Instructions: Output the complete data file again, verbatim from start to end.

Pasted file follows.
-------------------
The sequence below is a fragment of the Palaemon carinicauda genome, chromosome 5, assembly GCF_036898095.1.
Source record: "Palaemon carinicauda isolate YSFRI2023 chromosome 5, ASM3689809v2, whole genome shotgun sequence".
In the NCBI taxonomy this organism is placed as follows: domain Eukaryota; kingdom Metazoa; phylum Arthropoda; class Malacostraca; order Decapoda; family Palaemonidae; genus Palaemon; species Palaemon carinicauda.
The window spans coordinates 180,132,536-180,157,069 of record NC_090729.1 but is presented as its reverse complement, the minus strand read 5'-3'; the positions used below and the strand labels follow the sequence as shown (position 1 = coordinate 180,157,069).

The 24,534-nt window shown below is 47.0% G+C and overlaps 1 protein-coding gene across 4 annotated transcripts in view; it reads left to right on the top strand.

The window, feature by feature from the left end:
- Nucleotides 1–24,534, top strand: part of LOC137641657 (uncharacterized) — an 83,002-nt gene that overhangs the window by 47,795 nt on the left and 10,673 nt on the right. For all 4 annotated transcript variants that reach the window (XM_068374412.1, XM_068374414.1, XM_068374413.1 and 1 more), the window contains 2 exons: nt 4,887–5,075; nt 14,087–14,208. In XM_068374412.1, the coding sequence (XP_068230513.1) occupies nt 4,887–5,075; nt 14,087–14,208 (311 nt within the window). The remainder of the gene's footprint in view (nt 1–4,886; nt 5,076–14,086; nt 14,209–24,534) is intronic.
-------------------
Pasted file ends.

The sequence below is a fragment of the Palaemon carinicauda genome, chromosome 5, assembly GCF_036898095.1.
Source record: "Palaemon carinicauda isolate YSFRI2023 chromosome 5, ASM3689809v2, whole genome shotgun sequence".
In the NCBI taxonomy this organism is placed as follows: domain Eukaryota; kingdom Metazoa; phylum Arthropoda; class Malacostraca; order Decapoda; family Palaemonidae; genus Palaemon; species Palaemon carinicauda.
The window spans coordinates 180,132,536-180,157,069 of record NC_090729.1 but is presented as its reverse complement, the minus strand read 5'-3'; the positions used below and the strand labels follow the sequence as shown (position 1 = coordinate 180,157,069).

The 24,534-nt window shown below is 47.0% G+C and overlaps 1 protein-coding gene across 4 annotated transcripts in view; it reads left to right on the top strand.

The window, feature by feature from the left end:
- Nucleotides 1–24,534, top strand: part of LOC137641657 (uncharacterized) — an 83,002-nt gene that overhangs the window by 47,795 nt on the left and 10,673 nt on the right. For all 4 annotated transcript variants that reach the window (XM_068374412.1, XM_068374414.1, XM_068374413.1 and 1 more), the window contains 2 exons: nt 4,887–5,075; nt 14,087–14,208. In XM_068374412.1, the coding sequence (XP_068230513.1) occupies nt 4,887–5,075; nt 14,087–14,208 (311 nt within the window). The remainder of the gene's footprint in view (nt 1–4,886; nt 5,076–14,086; nt 14,209–24,534) is intronic.